Category Archives: Views on Vertigo

Opinions about Vertigo, its reputation, place in the Hitchcock filmography, and legacy.

Vertigo : The Controversy over Dominance

Although I am uncertain of whether or not Vertigo deserves to be given the honor of being the best film in movie history, it is certainly a film that deserves recognition. Hitchcock’s use of camera techniques and dream sequences allows the audience to truly feel as if they are part of the film. Few movies draw as much suspense and audience interaction as Vertigo does which deserves reward. I do not think Mulvey is justified in her criticisms against Vertigo. For example, Mulvey states how Vertigo is a prime example of male dominance in cinema using the idea of the division between looking and being looked at. Much of Vertigo involves Stewart/Scottie following and observing Novak/Judy without her apparent knowledge or consent. Mulvey believes that that the person being looked at is the passive, weaker figure (women) and the person looking is the dominant, stronger figure (men). She implies that an imbalance of power between men and women is shown in the movie. Although Mulvey ignores how Stewart/Scottie is duped by Novak/Judy and Helmore/Elster through almost the entire film. Mulvey disregards how Novak/Judy is fully aware of Stewart/Scottie watching her and how Novak/Judy is using that to her advantage. Novak/Judy is able to fool Stewart/Scottie into thinking that she is Madeleine Elster possessed by Carlotta Valdes, is able to lead Stewart/Scottie into a rooftop chase where she knows Stewart/Scottie’s acrophobia will prevent him from following her to the top of the tower, and she and Helmore/Elster are able to throw the real Madeleine Elster off the top of the bell tower making Stewart/Scottie believe that he had just witnessed Novak/Judy’s suicide. Stewart/Scottie does not discover until almost the end of the film that Novak/Judy and Helmore/Elster knew of his acrophobia and used that to make him be a witness to the fake suicide of Madeleine Elster so that Helmore/Elster could murder his wife without placing suspicion onto himself. Thus, Stewart/Scottie is not the powerful figure in the film, Novak/Judy is. Mulvey fails to remark on how Stewart/Scottie is virtually unhappy throughout almost the entire film and is even forced to temporarily enter an asylum as a result of Novak/Judy’s actions. I believe that it is unfair for for Mulvey to suggest that Vertigo is a film that portrays male dominance when Stewart/Scottie frequently suffers at the hands of Novak/Judy throughout the film.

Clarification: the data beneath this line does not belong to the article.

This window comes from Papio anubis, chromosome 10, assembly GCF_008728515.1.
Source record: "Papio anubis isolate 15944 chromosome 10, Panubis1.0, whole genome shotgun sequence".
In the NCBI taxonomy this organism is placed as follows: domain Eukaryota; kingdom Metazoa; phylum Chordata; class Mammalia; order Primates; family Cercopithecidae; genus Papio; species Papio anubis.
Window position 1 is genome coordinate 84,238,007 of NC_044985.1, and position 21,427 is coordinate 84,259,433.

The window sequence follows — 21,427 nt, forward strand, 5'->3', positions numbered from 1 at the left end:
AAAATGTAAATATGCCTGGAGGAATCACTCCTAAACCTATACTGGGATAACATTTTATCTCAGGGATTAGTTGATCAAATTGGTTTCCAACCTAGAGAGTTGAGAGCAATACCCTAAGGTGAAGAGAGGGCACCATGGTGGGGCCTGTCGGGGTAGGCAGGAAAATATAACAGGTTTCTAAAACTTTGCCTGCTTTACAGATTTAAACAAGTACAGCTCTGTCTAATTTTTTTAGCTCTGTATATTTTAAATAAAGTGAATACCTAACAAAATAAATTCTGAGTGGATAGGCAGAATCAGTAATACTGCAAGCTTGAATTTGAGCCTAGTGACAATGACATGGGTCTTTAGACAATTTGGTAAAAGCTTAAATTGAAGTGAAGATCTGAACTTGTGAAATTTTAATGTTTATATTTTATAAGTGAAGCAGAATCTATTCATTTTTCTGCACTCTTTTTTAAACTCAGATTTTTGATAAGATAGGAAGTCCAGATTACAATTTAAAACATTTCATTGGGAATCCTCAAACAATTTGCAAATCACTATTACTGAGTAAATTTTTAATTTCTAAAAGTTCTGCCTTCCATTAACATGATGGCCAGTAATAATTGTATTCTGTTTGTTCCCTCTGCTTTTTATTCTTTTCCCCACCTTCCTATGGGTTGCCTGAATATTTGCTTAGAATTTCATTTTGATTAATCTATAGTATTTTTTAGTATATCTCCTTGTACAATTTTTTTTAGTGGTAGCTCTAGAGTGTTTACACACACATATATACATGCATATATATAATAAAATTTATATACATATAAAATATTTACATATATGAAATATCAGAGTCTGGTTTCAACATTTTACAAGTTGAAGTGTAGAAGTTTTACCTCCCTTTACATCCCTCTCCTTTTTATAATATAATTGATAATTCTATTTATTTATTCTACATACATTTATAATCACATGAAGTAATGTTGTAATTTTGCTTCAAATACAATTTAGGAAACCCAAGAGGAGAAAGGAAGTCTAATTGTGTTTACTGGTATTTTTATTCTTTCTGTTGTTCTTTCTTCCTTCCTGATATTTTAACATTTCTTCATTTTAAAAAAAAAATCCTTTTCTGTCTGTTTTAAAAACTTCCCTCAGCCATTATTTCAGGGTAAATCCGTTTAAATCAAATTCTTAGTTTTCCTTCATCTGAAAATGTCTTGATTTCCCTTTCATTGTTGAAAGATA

Keane, Marian. “A Closer Look at Scopophilia: Mulvey Hitchcock, and Vertigo.” A Hitchcock Reader. Eds. Marshall Deutelbaum and Leland Poague. Chichester: Blackwell Publishing Ltd, 2009:234-249

Mulvey, Laura. “Visual Pleasure and Narrative Cinema.” Film Theory and Criticism: Introductory Readings. Eds. Leo Braudy and Marshall Cohen. New York: Oxford UP, 1999: 833-44

 

 

Vertigo in the Top 50